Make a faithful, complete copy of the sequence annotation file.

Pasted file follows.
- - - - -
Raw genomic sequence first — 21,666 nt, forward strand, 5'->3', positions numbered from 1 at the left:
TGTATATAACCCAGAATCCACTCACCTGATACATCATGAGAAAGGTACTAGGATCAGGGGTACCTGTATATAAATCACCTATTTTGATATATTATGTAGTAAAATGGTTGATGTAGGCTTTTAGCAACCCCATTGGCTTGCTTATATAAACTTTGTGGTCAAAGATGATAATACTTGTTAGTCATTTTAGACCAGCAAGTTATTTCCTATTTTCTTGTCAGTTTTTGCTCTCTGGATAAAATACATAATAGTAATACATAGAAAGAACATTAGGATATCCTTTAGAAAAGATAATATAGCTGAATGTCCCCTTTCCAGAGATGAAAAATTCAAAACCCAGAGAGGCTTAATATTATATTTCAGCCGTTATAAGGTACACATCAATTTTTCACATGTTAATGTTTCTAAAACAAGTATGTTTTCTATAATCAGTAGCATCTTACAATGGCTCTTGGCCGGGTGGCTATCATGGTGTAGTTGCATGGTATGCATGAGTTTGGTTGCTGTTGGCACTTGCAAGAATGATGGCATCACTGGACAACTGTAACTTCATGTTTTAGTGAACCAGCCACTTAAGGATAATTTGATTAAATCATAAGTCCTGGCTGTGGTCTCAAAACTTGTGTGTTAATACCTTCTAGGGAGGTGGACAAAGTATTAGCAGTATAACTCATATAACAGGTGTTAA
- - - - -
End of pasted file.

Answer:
Raw genomic sequence first — 21,666 nt, forward strand, 5'->3', positions numbered from 1 at the left:
TGTATATAACCCAGAATCCACTCACCTGATACATCATGAGAAAGGTACTAGGATCAGGGGTACCTGTATATAAATCACCTATTTTGATATATTATGTAGTAAAATGGTTGATGTAGGCTTTTAGCAACCCCATTGGCTTGCTTATATAAACTTTGTGGTCAAAGATGATAATACTTGTTAGTCATTTTAGACCAGCAAGTTATTTCCTATTTTCTTGTCAGTTTTTGCTCTCTGGATAAAATACATAATAGTAATACATAGAAAGAACATTAGGATATCCTTTAGAAAAGATAATATAGCTGAATGTCCCCTTTCCAGAGATGAAAAATTCAAAACCCAGAGAGGCTTAATATTATATTTCAGCCGTTATAAGGTACACATCAATTTTTCACATGTTAATGTTTCTAAAACAAGTATGTTTTCTATAATCAGTAGCATCTTACAATGGCTCTTGGCCGGGTGGCTATCATGGTGTAGTTGCATGGTATGCATGAGTTTGGTTGCTGTTGGCACTTGCAAGAATGATGGCATCACTGGACAACTGTAACTTCATGTTTTAGTGAACCAGCCACTTAAGGATAATTTGATTAAATCATAAGTCCTGGCTGTGGTCTCAAAACTTGTGTGTTAATACCTTCTAGGGAGGTGGACAAAGTATTAGCAGTATAACTCATATAACAGGTGTTAA